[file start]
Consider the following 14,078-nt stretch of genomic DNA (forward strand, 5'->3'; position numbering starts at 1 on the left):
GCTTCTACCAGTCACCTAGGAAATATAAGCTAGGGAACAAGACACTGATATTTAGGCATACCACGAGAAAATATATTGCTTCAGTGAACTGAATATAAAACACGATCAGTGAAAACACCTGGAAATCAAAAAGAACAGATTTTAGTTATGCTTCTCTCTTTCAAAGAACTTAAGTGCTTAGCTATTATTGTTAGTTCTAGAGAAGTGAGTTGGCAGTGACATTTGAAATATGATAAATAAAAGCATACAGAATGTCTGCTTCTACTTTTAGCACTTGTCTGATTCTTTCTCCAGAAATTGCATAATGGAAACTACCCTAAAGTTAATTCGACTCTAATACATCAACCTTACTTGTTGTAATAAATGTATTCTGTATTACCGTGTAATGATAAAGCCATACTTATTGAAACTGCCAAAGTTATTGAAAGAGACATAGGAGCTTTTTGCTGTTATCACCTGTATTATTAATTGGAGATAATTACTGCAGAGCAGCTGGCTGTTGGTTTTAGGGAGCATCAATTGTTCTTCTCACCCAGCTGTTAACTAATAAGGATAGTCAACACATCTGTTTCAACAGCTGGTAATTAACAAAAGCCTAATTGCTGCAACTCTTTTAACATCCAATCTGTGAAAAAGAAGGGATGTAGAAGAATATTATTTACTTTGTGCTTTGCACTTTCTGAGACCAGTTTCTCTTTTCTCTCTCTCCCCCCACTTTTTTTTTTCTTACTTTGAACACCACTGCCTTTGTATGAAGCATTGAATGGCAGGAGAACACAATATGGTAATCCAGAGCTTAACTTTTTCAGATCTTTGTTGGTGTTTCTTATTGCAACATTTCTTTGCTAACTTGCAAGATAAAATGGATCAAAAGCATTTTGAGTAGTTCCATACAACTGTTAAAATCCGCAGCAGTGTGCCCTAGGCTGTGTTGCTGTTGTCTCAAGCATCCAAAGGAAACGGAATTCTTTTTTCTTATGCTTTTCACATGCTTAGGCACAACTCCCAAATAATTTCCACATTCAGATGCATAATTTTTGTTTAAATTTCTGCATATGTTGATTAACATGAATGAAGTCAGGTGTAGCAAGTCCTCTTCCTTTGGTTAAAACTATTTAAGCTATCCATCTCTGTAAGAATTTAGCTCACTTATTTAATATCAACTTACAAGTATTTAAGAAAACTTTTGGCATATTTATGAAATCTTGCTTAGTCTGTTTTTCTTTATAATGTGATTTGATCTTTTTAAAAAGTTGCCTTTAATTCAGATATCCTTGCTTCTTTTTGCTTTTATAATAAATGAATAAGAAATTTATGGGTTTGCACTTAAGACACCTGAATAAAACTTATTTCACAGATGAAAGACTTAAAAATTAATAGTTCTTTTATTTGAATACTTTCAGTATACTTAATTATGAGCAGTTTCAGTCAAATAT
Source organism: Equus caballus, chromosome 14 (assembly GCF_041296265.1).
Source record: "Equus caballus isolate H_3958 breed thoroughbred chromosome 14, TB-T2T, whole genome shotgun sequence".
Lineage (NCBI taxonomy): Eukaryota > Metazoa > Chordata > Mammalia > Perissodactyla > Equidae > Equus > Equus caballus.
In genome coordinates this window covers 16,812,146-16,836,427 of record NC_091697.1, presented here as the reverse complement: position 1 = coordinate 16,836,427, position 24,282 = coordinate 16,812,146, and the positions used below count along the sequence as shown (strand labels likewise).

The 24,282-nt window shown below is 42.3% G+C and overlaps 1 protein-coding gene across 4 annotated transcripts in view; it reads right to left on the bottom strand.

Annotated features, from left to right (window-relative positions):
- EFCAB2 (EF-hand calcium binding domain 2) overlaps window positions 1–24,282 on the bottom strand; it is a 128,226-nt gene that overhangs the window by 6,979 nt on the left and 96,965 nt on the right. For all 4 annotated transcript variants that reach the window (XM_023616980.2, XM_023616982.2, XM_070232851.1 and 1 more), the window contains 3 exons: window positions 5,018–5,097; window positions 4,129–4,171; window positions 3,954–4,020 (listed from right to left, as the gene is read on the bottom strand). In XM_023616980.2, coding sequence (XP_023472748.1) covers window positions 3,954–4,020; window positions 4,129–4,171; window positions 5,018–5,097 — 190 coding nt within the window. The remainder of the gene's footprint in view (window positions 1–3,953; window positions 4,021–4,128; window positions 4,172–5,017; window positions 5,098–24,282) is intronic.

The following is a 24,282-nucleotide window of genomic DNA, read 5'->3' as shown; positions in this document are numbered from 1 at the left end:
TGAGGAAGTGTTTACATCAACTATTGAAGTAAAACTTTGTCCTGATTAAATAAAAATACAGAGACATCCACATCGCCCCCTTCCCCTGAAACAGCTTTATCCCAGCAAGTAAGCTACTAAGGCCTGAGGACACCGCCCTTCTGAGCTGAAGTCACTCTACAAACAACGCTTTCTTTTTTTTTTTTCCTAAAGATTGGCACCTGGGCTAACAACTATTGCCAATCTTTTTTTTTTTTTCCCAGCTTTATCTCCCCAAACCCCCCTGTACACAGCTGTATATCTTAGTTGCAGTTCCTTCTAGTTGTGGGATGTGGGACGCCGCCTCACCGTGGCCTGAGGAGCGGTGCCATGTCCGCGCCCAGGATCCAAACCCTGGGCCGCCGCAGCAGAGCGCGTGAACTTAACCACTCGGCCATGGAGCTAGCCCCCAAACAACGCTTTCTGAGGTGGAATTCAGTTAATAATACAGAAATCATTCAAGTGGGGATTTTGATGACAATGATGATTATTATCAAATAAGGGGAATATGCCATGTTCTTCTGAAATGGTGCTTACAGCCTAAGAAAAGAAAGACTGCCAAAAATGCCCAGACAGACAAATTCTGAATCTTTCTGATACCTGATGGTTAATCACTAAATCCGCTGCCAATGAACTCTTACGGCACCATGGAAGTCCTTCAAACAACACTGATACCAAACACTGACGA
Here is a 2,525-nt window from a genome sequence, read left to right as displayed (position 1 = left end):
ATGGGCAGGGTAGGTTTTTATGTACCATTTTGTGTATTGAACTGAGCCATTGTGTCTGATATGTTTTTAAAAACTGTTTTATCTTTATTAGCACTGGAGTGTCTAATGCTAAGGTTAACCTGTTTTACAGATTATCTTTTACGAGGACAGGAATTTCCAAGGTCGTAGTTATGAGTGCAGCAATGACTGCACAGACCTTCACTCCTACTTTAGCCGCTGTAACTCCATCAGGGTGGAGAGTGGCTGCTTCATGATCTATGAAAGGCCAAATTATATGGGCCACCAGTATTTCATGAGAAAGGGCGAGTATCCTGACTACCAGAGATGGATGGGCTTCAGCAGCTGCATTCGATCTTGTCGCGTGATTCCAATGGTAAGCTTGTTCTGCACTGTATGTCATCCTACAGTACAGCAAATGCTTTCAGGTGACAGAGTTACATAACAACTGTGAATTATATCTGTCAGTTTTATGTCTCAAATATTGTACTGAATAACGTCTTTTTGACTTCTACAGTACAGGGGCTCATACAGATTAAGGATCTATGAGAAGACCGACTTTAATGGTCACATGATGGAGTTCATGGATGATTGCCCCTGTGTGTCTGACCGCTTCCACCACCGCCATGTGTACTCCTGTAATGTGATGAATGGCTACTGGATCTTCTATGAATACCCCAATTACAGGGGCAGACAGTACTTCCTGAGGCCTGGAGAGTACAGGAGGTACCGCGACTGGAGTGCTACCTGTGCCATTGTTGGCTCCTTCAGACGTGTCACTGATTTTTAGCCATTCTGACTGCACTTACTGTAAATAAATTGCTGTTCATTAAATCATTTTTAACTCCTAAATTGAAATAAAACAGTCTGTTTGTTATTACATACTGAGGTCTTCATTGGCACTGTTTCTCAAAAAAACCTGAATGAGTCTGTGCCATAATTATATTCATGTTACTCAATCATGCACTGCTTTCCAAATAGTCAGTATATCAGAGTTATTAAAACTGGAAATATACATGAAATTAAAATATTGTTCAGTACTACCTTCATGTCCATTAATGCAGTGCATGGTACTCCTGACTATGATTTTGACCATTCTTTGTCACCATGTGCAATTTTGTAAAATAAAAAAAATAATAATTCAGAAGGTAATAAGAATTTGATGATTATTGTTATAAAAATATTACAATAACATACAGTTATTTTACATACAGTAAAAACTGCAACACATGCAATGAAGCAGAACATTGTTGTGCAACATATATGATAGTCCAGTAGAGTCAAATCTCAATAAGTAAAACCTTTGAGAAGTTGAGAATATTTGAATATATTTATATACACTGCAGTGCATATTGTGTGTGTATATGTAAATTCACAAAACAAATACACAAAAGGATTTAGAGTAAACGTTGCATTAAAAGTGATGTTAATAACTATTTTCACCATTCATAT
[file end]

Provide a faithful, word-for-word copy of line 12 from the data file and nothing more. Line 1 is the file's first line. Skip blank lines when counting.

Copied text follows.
Here is a 2,525-nt window from a genome sequence, read left to right as displayed (position 1 = left end):